Frail elders living at home are a population at risk for decline and death as they often have multiple chronic conditions and complex social needs that may lead to unnecessary hospitalizations or potentially futile treatment at the end of life thereby driving up individual and public socioeconomic burdens. Advanced care planning, a process in which preferences for care at the end of life are discussed and placed in writing, is one approach to ensure that patient-centered decision making drives end of life care. Yet, only 12.5% of black and 32% of white Americans receiving home healthcare have an ACP. Despite the fact that the majority of older adults state that they would want to have discussions about care preferences, providers often remain reluctant to raise the issue when faced with prognostic uncertainty for patients who lack a clear terminal diagnosis or precipitating event. Data science methods, aimed towards discovering new knowledge in large datasets, shows tremendous potential for improving both individual and population-level quality outcomes. Nurse- scientists have made progress using these methods to improve care, increase satisfaction, and lower healthcare costs. The purpose of this study of community dwelling frail elders is to build a ?rules-based? prognostication model for clinical decision support for routine screening for mortality risk within 12 months to trigger home health nurses to identify those most at risk for dying. This data-science inquiry will use the Home Health Outcome and Assessment Information Set (OASIS), required by the Centers for Medicare and Medicaid Services to describe a variety of home healthcare measures. This study is unique because it develops and tests a novel methodological approach and because it is the only known study that will prognosticate death using a clinical outcomes measurement tool in current widespread use in this setting. The objectives of this study are aligned with the mission of the National Institute of Nursing Research (NINR) because it uses data- science methods to develop an evidence-based approach to improve communication, promote a shared understanding of prognosis, and facilitate patient and family-centered preferences for care at the end of life. The applicant will receive mentorship and training in data science methods from leading national and international experts in the field of health informatics, computer science, and mortality risk prognostication. The findings of this study will be foundational for an intervention study in which the predictive model is incorporated into clinical practice in an interoperable format to explore the impact that mortality risk prognostication has on the rates of advance care plans. Moreover, this study will be used to inform future research and to produce recommendations for clinical decision support to enhance bi-directional communication and collaboration between nurses, patients, families, and providers.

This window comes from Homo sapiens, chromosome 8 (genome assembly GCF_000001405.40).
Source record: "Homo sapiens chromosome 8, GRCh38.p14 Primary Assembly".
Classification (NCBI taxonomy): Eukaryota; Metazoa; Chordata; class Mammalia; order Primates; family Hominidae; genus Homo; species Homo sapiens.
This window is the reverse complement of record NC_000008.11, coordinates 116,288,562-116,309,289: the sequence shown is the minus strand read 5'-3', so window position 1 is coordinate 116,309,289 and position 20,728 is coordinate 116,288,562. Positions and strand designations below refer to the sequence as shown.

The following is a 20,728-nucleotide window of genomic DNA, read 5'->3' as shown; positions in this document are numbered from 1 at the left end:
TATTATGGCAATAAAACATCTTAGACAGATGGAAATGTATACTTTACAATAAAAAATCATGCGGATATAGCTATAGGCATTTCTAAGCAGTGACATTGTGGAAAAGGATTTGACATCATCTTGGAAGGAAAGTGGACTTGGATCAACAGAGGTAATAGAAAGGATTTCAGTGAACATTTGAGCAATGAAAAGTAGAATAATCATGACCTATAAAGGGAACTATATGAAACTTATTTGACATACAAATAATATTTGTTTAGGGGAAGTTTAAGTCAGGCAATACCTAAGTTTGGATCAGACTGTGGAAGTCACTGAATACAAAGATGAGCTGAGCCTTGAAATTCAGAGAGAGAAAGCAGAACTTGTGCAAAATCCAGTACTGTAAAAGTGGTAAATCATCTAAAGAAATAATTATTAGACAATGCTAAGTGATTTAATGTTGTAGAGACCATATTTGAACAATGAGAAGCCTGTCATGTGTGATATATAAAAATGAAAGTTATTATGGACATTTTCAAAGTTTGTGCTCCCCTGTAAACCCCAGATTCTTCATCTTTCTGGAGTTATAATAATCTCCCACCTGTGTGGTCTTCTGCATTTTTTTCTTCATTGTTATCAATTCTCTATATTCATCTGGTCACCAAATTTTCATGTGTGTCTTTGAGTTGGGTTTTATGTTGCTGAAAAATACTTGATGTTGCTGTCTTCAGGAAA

Public Health Relevance

Frail elders with complex medical and social needs may be at risk for death, yet, most have not had end of life discussions with their providers. Without routine early identification and advanced care planning, this can result in significant personal and public socioeconomic burdens. This study will use data science methods to examine the potential of using the home health OASIS dataset to prognosticate death risk within a year for community dwelling frail elders who are receiving home healthcare as a trigger for the use of clinical decision support and to promote provider-patient advanced care planning action.

National Institute of Health (NIH)
National Institute of Nursing Research (NINR)
Predoctoral Individual National Research Service Award (F31)
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National Institute of Nursing Research Initial Review Group (NRRC)
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Banks, David
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State University of New York at Buffalo
Schools of Nursing
United States
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Sullivan, Suzanne S; Mistretta, Francine; Casucci, Sabrina et al. (2017) Integrating social context into comprehensive shared care plans: A scoping review. Nurs Outlook 65:597-606
Hewner, Sharon; Casucci, Sabrina; Sullivan, Suzanne et al. (2017) Integrating Social Determinants of Health into Primary Care Clinical and Informational Workflow during Care Transitions. EGEMS (Wash DC) 5:2